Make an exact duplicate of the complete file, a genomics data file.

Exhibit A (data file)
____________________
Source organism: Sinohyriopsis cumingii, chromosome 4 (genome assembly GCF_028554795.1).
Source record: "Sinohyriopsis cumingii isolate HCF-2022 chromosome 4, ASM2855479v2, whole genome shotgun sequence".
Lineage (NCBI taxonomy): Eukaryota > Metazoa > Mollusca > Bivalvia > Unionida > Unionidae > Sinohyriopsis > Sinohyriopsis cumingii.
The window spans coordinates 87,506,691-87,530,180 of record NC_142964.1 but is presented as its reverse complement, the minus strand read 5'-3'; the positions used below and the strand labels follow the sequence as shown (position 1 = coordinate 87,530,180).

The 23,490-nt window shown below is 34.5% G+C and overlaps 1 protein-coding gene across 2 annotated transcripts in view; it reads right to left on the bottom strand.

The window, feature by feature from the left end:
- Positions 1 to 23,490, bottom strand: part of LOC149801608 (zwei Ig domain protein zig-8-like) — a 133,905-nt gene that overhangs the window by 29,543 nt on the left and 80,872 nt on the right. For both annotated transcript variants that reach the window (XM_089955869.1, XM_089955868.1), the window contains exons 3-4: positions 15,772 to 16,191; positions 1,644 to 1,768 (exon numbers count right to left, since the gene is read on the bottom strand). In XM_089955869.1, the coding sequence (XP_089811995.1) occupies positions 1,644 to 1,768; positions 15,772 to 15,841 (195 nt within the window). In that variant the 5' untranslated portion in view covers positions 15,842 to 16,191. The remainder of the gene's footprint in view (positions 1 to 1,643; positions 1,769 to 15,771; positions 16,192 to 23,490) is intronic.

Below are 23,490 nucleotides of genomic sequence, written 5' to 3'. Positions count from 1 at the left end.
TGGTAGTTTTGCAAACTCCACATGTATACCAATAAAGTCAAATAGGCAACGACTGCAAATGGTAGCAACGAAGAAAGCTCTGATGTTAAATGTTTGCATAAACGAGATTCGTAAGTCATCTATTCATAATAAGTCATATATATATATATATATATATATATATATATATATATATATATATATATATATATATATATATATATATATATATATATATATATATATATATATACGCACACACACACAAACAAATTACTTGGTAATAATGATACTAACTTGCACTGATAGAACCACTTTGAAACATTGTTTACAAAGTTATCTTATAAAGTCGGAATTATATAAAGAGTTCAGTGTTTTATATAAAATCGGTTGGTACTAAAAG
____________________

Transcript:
Source organism: Sinohyriopsis cumingii, chromosome 4 (genome assembly GCF_028554795.1).
Source record: "Sinohyriopsis cumingii isolate HCF-2022 chromosome 4, ASM2855479v2, whole genome shotgun sequence".
Lineage (NCBI taxonomy): Eukaryota > Metazoa > Mollusca > Bivalvia > Unionida > Unionidae > Sinohyriopsis > Sinohyriopsis cumingii.
The window spans coordinates 87,506,691-87,530,180 of record NC_142964.1 but is presented as its reverse complement, the minus strand read 5'-3'; the positions used below and the strand labels follow the sequence as shown (position 1 = coordinate 87,530,180).

The 23,490-nt window shown below is 34.5% G+C and overlaps 1 protein-coding gene across 2 annotated transcripts in view; it reads right to left on the bottom strand.

The window, feature by feature from the left end:
- Positions 1 to 23,490, bottom strand: part of LOC149801608 (zwei Ig domain protein zig-8-like) — a 133,905-nt gene that overhangs the window by 29,543 nt on the left and 80,872 nt on the right. For both annotated transcript variants that reach the window (XM_089955869.1, XM_089955868.1), the window contains exons 3-4: positions 15,772 to 16,191; positions 1,644 to 1,768 (exon numbers count right to left, since the gene is read on the bottom strand). In XM_089955869.1, the coding sequence (XP_089811995.1) occupies positions 1,644 to 1,768; positions 15,772 to 15,841 (195 nt within the window). In that variant the 5' untranslated portion in view covers positions 15,842 to 16,191. The remainder of the gene's footprint in view (positions 1 to 1,643; positions 1,769 to 15,771; positions 16,192 to 23,490) is intronic.

Below are 23,490 nucleotides of genomic sequence, written 5' to 3'. Positions count from 1 at the left end.
TGGTAGTTTTGCAAACTCCACATGTATACCAATAAAGTCAAATAGGCAACGACTGCAAATGGTAGCAACGAAGAAAGCTCTGATGTTAAATGTTTGCATAAACGAGATTCGTAAGTCATCTATTCATAATAAGTCATATATATATATATATATATATATATATATATATATATATATATATATATATATATATATATATATATATATATATATATATATATATATATATATACGCACACACACACAAACAAATTACTTGGTAATAATGATACTAACTTGCACTGATAGAACCACTTTGAAACATTGTTTACAAAGTTATCTTATAAAGTCGGAATTATATAAAGAGTTCAGTGTTTTATATAAAATCGGTTGGTACTAAAAG